Happy Saturday once again! We’ve managed to clear about half our inbox this past week, so we’re making it through those responses to reader emails. Each week, we continue to feel honored by readers who have shared their own thoughts and personal stories with us. The level of vulnerability you have shown challenges us to be more vulnerable. In particular, Sarah’s personal reflection from this week has received many incredibly moving responses. Thank you for flooding our inbox with love and entrusting us with your own stories.
Now, let’s move on to today’s Saturday Symposium question:
How this works: It’s very simple. We ask a multi-part question related to a topic we’ve blogged about during the past week or are considering blogging about in the near future, and you, our readers, share your responses in the comments section. Feel free to be open, reflective, and vulnerable…and to challenge us. But as always, be mindful of the comment policy that ends each of our posts. Usually, we respond fairly quickly to each comment, but in order to give you time to think, come back, add more later if you want, and discuss with other readers, we will wait until after Monday to respond to comments on Saturday Symposium questions.
This week’s Saturday Symposium question: Our question for today comes from a reader email. This reader has written to us with many thoughtful questions and comments, but we found one particularly striking. After reading multiple blogs within the LGBT Christian blogosphere, she recognizes a sense of privilege as a straight person and wants to be compassionate to all LGBT people while holding a traditional sexual ethic. She wonders how it is possible to continue bearing witness to a traditional sexual ethic if so many LGBT people have experienced despair and have even turned to suicide because of the beliefs associated with this approach to sexual ethics. We will be responding to this reader within the next few days, but because the issue raised in her email is a very important one (or at least should be, in our opinion) for all involved in the LGBT Christian conversation, we wanted to pose it for all our readers. How can a person bear witness to a traditional sexual ethic, even if that person believes it aligns with the Gospel, if doing so leads others to despair? Do you think it’s true that a traditional sexual ethic necessarily leads at least some LGBT people to a decrease in mental health and wellbeing? Are there any ways of discussing a traditional sexual ethic that might be less likely to have such an impact? Is a progressive sexual ethic the answer, or is it possible that a progressive sexual ethic might also do harm in some way? If so, to whom?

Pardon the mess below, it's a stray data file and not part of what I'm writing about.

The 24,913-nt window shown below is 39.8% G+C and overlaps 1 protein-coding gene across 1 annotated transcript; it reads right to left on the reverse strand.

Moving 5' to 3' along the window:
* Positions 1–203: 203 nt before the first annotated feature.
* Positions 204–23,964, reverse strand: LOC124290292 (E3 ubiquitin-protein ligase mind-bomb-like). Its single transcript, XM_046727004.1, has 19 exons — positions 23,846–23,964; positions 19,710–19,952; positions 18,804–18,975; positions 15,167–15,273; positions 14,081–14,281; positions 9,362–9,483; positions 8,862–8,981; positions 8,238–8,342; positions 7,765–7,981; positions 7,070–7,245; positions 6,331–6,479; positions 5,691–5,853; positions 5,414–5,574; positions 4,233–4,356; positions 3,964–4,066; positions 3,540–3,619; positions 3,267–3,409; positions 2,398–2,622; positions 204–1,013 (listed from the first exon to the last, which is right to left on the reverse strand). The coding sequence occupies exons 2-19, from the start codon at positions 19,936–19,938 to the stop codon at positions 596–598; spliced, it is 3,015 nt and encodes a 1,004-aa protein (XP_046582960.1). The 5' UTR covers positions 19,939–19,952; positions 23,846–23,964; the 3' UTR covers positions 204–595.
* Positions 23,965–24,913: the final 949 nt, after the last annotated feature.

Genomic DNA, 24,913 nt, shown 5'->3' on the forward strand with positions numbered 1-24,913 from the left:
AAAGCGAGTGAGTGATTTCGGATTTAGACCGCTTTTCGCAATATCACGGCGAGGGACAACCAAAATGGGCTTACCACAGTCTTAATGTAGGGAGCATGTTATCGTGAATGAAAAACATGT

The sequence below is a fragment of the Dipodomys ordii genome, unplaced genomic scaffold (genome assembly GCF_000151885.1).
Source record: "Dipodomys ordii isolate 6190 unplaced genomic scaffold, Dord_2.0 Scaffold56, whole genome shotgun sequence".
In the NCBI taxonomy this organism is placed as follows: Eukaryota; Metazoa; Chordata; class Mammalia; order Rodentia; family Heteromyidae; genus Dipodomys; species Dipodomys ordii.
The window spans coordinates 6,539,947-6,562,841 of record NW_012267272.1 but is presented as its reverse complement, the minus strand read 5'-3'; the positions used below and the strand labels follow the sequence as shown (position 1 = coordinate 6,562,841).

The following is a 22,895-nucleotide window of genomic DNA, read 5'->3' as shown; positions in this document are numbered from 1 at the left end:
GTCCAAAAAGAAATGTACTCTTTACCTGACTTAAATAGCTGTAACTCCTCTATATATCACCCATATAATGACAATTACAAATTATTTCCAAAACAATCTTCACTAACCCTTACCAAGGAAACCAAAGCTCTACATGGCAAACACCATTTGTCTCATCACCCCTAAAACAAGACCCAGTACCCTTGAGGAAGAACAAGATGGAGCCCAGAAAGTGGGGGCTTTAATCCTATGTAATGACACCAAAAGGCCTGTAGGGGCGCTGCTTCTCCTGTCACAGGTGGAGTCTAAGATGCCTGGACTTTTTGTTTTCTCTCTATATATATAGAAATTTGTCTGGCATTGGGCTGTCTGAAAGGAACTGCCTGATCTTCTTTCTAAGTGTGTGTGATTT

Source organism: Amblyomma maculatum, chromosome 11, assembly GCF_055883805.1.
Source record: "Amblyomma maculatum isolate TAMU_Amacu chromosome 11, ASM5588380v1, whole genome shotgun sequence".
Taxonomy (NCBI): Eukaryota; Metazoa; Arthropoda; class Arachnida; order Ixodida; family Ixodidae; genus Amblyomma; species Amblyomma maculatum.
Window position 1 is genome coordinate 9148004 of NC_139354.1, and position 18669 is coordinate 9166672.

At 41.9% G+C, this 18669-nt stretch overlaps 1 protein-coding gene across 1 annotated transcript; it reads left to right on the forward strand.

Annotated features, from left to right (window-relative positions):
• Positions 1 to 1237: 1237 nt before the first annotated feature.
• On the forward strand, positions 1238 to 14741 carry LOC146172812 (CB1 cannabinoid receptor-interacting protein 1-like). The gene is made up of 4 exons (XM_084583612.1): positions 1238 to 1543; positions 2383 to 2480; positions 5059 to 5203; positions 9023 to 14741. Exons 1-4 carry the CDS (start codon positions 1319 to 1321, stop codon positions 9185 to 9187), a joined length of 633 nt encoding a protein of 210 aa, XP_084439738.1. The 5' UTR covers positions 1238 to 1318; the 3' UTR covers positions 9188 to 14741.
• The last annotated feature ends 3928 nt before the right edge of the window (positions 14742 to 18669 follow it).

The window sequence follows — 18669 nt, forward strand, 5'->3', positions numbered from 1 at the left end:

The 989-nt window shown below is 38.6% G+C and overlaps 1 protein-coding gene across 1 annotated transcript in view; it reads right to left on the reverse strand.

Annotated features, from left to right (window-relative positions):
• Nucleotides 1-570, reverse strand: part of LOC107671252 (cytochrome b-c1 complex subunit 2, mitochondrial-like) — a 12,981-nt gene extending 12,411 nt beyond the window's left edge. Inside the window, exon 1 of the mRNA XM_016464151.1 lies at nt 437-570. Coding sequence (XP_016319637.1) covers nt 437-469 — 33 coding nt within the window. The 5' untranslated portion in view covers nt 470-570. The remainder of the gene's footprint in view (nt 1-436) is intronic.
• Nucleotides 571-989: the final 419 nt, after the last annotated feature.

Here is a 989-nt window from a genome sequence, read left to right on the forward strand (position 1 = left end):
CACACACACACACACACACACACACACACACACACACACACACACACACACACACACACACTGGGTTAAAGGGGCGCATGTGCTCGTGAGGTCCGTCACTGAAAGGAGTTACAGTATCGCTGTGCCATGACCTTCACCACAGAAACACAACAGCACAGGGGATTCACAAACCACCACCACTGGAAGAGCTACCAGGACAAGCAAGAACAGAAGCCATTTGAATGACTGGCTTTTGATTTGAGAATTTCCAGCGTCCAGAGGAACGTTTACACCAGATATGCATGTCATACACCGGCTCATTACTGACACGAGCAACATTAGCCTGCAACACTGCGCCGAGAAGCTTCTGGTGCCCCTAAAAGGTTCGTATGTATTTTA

We look forward to reading your responses. If you’re concerned about having your comment publicly associated with your name, please consider using the Contact Us page to submit your comment. We can post it under a pseudonym (i.e. John says, “your comment”) or summarize your comment in our own words (i.e. One person observed…). Participating in this kind of public dialogue can be risky, and we want to do what we can to protect you even if that means we preserve your anonymity. Have a wonderful weekend!
Sarah and Lindsey
Comment Policy: Please remember that we, and all others commenting on this blog, are people. Practice kindness. Practice generosity. Practice asking questions. Practice showing love. Practice being human. If your comment is rude, it will be deleted. If you are constantly negative, argumentative, or bullish, you will not be able to comment anymore. We are the sole moderators of the combox.